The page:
The General Release version features a new Dolby Digital Stereo track by composer Timothy J. Tikker as well as the original track by Hugo Riesenfeld, which is presented as Dolby Digital Mono. There’s no question that the new track has the better range and also benefits from the lack of any scratches or pops. The Mono score is a bit too quiet and features some background hiss but I actually preferred this to the other new tracks.
EXTRAS---Disc 1 starts off with a second called “Opening Night”, which features newspaper clippings, stills from the premier and telegrams that DeMille sent to his cast and crew after the showing. For some reason I was unable to use my zoom button, which meant it was impossible to read some of this stuff, which was a shame. Some of the telegrams are a lot easier to read but the newspaper clips are so far away that you can’t really make out what they’re saying. Also included is the original program, which contains some beautiful photos but once again, the articles, some written by the screenwriter, are so small that it’s impossible to read them. The film’s press release is also included but the same fate as others happens here. The most interesting extra here is various telegrams from different religious parties talking about their thoughts on the film. A silent theatrical trailer is also included. Disc 2 features the best extra and that’s behind the scenes footage of DeMille directing the cast members. This here was shot for promotional reasons and runs just over thirteen minutes and this footage is in remarkable shape. Some production stills and sketches round off the extras. Some shots of DeMille with D.W. Griffith are also on hand for those interested. Finally there’s a 40-page booklet, which features articles by Peter Matthews, Robert S. Birchard, Grace Kingsley and a section from Cecil B. DeMille’s autobiography.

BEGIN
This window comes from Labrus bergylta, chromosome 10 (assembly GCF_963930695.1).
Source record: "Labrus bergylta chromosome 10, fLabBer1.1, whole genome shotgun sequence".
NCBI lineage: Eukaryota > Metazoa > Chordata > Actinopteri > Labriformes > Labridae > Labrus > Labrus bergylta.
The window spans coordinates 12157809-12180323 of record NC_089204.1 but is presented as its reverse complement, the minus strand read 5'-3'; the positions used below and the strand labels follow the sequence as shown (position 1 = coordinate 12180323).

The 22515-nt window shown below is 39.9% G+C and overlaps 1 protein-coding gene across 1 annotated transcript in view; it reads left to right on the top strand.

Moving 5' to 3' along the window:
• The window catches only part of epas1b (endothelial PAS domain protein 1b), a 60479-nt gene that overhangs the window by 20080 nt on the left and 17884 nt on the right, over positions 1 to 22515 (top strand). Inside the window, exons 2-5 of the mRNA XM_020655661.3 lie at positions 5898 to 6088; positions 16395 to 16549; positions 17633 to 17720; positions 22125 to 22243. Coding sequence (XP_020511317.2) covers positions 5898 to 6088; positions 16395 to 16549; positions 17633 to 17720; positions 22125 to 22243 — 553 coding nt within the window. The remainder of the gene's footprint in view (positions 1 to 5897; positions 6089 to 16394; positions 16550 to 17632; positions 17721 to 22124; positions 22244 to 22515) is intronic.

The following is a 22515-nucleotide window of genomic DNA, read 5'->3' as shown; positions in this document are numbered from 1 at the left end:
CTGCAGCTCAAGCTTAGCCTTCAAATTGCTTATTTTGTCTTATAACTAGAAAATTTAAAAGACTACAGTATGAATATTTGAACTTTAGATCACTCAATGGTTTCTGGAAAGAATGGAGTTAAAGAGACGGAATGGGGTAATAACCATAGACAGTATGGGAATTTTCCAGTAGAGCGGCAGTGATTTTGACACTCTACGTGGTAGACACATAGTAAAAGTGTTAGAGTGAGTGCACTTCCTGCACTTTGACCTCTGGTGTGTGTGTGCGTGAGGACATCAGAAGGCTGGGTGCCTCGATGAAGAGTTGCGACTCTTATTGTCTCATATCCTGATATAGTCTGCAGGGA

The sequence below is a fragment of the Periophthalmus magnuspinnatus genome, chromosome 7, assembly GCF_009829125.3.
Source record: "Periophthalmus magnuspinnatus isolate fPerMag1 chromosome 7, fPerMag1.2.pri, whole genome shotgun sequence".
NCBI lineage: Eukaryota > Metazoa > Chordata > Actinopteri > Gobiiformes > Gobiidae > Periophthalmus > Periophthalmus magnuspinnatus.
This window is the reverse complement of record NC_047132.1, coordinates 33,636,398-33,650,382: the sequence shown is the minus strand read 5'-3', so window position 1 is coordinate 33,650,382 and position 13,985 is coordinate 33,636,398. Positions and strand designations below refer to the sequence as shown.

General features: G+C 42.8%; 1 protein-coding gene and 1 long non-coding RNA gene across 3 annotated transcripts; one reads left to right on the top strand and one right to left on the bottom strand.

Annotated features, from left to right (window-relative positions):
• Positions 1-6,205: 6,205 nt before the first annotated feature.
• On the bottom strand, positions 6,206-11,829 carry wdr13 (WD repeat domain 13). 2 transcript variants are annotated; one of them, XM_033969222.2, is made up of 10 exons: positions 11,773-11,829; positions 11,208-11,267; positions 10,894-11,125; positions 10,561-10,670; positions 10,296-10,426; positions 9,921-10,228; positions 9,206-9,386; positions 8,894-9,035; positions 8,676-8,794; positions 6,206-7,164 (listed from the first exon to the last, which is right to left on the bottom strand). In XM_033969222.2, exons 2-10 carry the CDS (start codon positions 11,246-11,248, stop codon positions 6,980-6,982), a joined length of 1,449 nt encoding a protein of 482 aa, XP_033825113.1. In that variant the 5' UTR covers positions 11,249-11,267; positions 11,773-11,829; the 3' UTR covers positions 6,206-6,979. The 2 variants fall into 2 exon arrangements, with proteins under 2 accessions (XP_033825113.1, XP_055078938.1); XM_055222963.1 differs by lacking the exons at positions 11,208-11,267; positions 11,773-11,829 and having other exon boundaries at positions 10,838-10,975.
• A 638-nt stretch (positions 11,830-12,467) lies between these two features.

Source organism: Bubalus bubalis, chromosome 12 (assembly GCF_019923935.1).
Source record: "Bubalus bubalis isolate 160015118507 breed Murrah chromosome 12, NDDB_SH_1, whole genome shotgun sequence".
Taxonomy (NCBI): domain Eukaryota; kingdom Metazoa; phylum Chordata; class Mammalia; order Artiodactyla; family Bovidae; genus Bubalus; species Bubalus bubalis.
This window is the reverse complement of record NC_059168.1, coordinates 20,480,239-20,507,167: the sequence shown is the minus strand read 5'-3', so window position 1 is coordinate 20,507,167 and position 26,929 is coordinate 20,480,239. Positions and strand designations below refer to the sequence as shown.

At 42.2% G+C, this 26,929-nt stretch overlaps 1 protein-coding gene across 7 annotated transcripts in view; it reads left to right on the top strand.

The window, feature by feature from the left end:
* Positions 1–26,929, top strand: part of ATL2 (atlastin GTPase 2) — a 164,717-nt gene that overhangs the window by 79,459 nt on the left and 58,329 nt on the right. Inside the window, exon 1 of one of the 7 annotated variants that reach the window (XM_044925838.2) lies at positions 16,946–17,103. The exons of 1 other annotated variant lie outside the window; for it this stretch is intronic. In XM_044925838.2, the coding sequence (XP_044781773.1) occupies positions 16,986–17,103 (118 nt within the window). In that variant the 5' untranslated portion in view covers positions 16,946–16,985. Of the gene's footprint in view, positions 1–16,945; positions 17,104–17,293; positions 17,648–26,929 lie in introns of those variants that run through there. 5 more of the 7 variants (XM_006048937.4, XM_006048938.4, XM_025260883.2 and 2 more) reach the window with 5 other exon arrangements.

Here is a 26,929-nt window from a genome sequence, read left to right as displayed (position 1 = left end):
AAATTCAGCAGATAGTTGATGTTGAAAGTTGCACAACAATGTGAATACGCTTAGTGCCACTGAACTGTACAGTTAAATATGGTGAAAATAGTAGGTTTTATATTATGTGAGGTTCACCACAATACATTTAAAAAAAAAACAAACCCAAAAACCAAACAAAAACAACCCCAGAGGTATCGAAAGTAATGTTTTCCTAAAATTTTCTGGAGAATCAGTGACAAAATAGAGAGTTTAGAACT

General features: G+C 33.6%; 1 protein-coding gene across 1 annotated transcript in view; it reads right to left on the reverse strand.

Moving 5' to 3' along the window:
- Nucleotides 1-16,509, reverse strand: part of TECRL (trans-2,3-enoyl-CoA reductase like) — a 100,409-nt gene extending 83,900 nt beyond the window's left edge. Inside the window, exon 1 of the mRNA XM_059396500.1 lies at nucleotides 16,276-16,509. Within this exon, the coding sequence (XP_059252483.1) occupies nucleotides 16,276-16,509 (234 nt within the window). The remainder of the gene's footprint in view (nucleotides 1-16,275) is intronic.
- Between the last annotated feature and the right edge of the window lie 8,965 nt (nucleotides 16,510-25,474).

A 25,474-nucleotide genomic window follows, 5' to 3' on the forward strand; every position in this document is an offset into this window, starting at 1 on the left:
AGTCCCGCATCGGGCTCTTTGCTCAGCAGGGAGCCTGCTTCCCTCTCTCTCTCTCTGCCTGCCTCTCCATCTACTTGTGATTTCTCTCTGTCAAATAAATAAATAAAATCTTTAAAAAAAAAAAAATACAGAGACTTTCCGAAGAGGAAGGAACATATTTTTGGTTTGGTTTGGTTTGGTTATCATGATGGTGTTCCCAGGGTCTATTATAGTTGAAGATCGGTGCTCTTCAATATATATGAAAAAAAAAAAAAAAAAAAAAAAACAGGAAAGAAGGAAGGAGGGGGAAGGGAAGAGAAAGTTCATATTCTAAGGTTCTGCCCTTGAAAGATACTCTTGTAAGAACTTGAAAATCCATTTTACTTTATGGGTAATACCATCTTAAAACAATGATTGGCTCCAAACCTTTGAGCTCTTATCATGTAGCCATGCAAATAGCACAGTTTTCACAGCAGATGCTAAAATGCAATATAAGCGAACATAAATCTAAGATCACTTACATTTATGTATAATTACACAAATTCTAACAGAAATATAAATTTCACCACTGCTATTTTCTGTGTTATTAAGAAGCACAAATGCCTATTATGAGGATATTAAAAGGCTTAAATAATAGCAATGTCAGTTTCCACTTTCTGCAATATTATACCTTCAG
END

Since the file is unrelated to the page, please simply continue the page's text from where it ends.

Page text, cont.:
OVERALL---This was a blind buy for me, which is something I’m always nervous about doing with a high retail price but it was quite worth it. I think the film is good enough to recommend to anyone no matter what their personal beliefs are and I’m sure those who hate silent films could still enjoy this one. If you’re already a fan of the film then Criterion once again hits a home run and delivers a remarkable package. The best thing is getting both versions of the film with the uncut one looking better than ever. The extras are also nice if a bit frustrating due to the wording size but this is still highly recommended.
Release Date: Out Now